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Ari Aster‘s Hereditary is the horror film that everyone is talking about this year. Ever since the film premiered at Sundance back in January, reviews have been positively glowing. As of this writing, Hereditary is sitting at a mighty comfortable 100% on Rotten Tomatoes (with a 9.1/10 average rating) and an 89/100 score on Metacritic. I was nervous going into the film, but if my review out of SXSW didn’t give you any indication, I’m completely won over. I just saw the film for a second time last week and I’m happy to report that it is even better on a second viewing. I was fortunate enough to speak with Aster and actor Alex Wolff about the film’s origins and their feelings about the response the film will receive from mainstream audiences.
One of the most shocking things about Hereditary is the fact that it is directed by a first-time feature filmmaker. Though Aster got his start directing short films, Hereditary is his feature-length directorial debut, and it’s one of the most confident, assured debuts to come along in years. So how did Aster come up with the idea for Hereditary? Rather than come up with a plot, he actually came up with certain scenes and moments from the film first.
“There were a few images that I guess sparked it for me,” Aster told us. “One being an event that takes place 30 minutes into the film and from there, you know, you build a movie around those set pieces.”
I have no doubt that viewers will know the specific scene he is referring to when they see it (it’s quite shocking), but what may surprise viewers more than some of the more grotesque happenings in Hereditary is that the first half of the film is very much a drama. It’s not until the halfway point of the film that familiar horror tropes begin to emerge. Don’t get me wrong, Hereditary is a horror film through and through, but it takes a bit of time to get to the goods. Aster screened a few different films for the cast and crew to prepare them for the shoot, and the films he selected will probably give you an idea of the type of film you are in for.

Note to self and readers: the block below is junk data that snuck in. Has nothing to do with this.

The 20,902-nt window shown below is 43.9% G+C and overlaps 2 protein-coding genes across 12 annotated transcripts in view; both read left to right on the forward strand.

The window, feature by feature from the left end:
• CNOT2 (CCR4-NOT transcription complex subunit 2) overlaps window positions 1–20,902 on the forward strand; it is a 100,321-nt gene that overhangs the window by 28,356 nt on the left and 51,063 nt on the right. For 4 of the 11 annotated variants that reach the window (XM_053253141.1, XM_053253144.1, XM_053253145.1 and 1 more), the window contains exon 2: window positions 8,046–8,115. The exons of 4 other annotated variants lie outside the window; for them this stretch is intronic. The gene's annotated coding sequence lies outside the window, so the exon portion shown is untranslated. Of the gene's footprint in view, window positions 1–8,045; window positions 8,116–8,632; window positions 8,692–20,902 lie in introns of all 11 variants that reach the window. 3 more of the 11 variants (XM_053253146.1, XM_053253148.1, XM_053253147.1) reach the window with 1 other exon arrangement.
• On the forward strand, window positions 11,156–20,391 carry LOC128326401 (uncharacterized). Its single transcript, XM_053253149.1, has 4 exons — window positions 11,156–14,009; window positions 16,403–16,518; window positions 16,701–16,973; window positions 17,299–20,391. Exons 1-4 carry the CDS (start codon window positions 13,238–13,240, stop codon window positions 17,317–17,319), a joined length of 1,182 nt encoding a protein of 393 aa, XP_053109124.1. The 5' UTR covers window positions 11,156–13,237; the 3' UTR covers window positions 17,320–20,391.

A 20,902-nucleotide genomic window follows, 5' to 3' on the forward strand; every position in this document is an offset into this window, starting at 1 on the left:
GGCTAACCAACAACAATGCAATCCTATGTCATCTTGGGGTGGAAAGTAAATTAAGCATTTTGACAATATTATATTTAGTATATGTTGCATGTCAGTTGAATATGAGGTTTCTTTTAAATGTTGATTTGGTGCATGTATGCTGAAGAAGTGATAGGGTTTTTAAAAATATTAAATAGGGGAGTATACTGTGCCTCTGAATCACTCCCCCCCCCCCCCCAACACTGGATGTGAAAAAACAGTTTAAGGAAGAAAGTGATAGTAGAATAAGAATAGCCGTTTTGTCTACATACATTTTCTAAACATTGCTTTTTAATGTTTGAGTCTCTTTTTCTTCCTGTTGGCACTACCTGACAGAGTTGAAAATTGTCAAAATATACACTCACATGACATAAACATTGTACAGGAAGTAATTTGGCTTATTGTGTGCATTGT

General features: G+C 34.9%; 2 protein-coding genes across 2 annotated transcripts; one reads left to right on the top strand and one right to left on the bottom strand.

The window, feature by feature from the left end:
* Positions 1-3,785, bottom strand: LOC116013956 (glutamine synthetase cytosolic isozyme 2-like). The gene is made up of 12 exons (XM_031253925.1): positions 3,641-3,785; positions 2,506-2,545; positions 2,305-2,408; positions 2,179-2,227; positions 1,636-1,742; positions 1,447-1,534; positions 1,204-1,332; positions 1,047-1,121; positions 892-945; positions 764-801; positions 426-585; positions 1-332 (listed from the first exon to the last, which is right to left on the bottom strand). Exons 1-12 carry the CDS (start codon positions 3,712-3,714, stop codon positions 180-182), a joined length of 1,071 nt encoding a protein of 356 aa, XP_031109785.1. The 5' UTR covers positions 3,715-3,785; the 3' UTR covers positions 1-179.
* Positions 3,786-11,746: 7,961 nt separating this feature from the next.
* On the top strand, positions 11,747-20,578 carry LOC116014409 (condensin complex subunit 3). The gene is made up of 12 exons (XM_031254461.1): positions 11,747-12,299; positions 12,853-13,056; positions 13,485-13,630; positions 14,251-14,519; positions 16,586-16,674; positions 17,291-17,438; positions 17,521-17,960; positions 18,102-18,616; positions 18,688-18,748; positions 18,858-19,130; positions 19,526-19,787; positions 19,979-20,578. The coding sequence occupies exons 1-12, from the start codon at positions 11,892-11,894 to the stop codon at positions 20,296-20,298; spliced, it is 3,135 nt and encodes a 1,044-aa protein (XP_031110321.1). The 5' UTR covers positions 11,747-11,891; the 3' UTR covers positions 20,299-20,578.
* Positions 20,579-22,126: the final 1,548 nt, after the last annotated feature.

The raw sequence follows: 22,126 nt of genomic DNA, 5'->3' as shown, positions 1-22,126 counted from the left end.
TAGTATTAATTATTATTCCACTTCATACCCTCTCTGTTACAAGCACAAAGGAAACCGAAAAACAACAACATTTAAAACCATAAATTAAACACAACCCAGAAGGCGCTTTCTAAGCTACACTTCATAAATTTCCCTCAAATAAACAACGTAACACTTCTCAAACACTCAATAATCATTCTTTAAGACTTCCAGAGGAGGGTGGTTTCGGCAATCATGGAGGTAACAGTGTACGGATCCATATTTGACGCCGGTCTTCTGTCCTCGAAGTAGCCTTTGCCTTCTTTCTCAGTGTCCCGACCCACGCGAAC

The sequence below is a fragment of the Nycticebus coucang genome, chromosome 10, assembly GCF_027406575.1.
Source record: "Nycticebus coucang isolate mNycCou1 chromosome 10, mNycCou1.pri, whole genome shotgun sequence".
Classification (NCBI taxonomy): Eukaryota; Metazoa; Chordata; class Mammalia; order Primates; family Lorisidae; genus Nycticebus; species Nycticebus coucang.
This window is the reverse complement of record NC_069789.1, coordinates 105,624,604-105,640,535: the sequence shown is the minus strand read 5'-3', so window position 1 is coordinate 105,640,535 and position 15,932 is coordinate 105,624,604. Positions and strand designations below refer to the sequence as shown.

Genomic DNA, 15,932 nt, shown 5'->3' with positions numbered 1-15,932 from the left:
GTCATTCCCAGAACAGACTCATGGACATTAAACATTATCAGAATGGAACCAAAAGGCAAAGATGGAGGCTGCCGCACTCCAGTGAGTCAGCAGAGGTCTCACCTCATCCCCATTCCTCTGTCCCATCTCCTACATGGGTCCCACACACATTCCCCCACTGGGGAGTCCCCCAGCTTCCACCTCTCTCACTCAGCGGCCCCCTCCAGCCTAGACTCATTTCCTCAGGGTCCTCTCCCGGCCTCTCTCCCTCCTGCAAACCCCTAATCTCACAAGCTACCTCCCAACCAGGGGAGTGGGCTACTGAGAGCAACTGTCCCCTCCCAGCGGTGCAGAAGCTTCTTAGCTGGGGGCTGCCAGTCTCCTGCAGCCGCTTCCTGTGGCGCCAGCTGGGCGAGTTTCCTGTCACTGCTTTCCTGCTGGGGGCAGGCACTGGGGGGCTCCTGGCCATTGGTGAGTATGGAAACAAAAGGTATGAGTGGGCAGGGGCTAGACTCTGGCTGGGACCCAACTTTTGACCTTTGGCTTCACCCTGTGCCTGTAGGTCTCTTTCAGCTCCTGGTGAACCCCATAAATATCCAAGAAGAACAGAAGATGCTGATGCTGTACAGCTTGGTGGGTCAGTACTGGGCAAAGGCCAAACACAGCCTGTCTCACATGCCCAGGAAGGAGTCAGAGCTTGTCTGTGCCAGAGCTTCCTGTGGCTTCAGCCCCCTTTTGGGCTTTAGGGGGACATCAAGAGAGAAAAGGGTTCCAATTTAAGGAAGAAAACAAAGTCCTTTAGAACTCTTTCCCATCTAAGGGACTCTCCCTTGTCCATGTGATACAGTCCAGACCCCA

“It was important to me that I catered to the family drama before I even concerned myself with the horror,” Aster said. “So on a lot of the films that we were watching, especially showing the crew, before production, were in the family drama space. So we watched a few films by Mike Leigh. We watched All or Nothing and I think Secrets and Lies. And I know that I had the crew watch 45 Years, which is a recent film by Andrew Haigh, which is incredible….kind of a bleak relationship drama but it’s really also just like a very nontraditional ghost story. And then we watched In the Bedroom, The Ice Storm.”
It’s no secret that expectations are sky-high for Hereditary, but will the film be able to connect with mainstream audiences like it has with critics? Or are their expectations too high? Over the past few years, critical darlings like It Follows, The Babadook and The Witch have been released to rather tepid reactions from audiences. Will Hereditary fall prey to the same phenomenon? Wolff quickly jumped to the film’s defense when I brought up this subject.
“I think that audiences are much smarter than the studios give them credit for,” he said. “Every single moment in Hereditary is linked to a moment in the end for the payoff. I think it has the ability of captivating people the same way that Manchester By the Sea did. It has that audience because it’s so wrapped in human drama. And I think it’s way more terrifying than any of the horror movies that I’ve seen. I really have zero concern. I think people are going to be upset by it and disturbed by it. I think there was a phase when people were excited for these jump scares, like when Saw first came out. But I think that right now, this is the kind of movie that I think people will be really excited about it.”
Aster agreed and admitted that less patient viewers will likely find his film to be somewhat frustrating:
“The film does demand patience. It does take its time. And I hope that it rewards patience, or at least I hope that it rewards the patience of the audience. But yeah, the film is very specific. It’s a very bleak film. It’s rooted in very, very, ugly emotions. And it’s designed to bother you. I think it’s inevitable that there are going to be people who hate the film and that’s great.”